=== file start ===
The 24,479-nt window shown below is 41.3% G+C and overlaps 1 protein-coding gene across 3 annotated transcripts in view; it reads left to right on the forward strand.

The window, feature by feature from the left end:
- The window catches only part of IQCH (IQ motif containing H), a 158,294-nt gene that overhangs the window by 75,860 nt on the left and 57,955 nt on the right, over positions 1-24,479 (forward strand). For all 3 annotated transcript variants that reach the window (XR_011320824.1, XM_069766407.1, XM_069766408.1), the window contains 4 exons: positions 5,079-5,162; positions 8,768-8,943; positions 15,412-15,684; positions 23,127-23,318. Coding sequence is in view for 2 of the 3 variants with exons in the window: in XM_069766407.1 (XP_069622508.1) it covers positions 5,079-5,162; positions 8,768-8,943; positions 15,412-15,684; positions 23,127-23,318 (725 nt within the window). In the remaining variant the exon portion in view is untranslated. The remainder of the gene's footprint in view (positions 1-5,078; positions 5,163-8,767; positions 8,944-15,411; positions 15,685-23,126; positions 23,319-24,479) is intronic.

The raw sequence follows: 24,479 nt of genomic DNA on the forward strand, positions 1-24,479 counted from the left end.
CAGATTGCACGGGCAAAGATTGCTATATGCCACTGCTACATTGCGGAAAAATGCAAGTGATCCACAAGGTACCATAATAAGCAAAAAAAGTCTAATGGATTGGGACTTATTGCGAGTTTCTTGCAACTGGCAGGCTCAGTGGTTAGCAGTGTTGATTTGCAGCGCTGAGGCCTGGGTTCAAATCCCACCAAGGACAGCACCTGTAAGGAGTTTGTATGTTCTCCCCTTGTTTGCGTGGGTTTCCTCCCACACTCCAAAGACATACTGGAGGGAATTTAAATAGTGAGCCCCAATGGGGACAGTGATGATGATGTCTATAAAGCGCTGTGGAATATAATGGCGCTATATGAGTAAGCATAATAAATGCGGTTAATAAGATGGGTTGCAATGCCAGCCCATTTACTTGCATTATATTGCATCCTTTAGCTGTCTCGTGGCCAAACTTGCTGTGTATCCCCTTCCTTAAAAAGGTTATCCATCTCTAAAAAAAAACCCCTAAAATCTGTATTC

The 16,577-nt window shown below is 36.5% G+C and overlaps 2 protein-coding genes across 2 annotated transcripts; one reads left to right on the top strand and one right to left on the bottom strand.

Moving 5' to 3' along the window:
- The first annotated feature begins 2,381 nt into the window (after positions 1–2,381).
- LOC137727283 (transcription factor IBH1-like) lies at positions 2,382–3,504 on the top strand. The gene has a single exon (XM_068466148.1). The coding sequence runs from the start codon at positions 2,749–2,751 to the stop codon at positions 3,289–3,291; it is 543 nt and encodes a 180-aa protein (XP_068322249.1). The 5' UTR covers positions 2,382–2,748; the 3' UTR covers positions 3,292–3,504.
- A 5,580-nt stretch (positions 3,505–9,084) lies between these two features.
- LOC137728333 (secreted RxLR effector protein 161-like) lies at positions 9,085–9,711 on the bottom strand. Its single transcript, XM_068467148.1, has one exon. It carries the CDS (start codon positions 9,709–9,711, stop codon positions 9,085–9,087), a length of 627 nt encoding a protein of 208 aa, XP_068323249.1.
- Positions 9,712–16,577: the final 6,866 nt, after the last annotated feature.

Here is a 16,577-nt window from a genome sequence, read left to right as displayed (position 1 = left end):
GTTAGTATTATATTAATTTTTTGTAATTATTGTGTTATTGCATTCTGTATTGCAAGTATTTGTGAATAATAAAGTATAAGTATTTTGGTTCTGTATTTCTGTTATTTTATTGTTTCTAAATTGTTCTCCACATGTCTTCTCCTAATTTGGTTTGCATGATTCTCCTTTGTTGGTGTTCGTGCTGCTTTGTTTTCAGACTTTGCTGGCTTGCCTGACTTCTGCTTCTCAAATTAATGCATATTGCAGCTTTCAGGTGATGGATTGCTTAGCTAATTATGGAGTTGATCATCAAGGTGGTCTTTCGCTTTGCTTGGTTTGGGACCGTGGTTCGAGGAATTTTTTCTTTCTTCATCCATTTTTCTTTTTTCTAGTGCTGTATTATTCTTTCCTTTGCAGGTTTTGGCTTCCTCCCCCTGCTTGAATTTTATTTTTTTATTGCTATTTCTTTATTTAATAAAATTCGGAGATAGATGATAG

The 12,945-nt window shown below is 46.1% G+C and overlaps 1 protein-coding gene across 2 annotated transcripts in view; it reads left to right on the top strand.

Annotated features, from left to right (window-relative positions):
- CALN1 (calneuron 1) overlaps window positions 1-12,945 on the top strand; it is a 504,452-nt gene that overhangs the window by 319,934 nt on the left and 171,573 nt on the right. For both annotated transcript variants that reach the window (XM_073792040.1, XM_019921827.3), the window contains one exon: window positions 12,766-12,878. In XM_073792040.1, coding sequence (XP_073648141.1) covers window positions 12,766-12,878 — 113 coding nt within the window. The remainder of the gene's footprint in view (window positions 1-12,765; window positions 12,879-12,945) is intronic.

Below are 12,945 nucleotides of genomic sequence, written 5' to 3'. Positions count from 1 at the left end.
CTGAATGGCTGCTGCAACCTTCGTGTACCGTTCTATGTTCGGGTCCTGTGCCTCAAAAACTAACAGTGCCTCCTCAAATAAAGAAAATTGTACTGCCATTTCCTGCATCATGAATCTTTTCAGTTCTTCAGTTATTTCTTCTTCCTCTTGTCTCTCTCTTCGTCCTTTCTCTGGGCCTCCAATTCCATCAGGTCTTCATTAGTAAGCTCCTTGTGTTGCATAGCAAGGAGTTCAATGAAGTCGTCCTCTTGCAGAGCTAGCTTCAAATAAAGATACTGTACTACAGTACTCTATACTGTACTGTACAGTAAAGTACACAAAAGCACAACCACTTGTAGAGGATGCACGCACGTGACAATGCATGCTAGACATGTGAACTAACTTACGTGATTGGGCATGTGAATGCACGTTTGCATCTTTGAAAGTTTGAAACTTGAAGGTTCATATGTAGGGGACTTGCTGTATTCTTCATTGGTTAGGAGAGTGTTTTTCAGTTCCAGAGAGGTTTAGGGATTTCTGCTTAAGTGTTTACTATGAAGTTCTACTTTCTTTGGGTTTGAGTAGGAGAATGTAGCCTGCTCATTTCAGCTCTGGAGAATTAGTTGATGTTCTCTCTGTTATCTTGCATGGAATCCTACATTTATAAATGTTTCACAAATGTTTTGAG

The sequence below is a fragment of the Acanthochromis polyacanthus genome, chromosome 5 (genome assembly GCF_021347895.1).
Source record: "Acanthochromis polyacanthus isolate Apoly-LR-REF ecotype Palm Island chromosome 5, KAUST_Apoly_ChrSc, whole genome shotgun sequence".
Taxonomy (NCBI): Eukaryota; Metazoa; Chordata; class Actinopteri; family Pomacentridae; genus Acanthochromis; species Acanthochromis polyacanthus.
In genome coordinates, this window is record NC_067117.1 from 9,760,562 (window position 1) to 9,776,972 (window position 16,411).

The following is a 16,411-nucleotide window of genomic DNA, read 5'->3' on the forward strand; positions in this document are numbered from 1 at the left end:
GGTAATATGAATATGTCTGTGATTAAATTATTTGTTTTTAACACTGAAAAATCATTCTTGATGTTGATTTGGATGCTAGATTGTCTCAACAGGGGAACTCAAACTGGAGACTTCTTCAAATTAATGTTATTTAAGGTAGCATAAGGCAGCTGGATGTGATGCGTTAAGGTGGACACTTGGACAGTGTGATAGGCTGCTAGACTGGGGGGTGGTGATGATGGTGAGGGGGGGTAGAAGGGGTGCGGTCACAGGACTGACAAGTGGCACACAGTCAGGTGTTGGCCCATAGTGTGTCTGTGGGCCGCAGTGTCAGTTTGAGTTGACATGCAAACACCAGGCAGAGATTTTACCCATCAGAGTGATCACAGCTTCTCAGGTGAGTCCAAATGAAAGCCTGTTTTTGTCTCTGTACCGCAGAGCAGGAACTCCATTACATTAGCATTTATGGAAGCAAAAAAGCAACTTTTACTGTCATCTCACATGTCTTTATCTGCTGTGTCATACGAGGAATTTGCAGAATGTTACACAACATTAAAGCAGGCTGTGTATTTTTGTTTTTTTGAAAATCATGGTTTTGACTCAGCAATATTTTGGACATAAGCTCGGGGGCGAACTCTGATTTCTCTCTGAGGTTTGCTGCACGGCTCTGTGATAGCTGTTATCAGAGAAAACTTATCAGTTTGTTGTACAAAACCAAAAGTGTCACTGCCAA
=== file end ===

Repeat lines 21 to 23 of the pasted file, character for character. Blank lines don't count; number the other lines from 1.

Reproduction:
Source record: "Acanthochromis polyacanthus isolate Apoly-LR-REF ecotype Palm Island chromosome 5, KAUST_Apoly_ChrSc, whole genome shotgun sequence".
Taxonomy (NCBI): Eukaryota; Metazoa; Chordata; class Actinopteri; family Pomacentridae; genus Acanthochromis; species Acanthochromis polyacanthus.
In genome coordinates, this window is record NC_067117.1 from 9,760,562 (window position 1) to 9,776,972 (window position 16,411).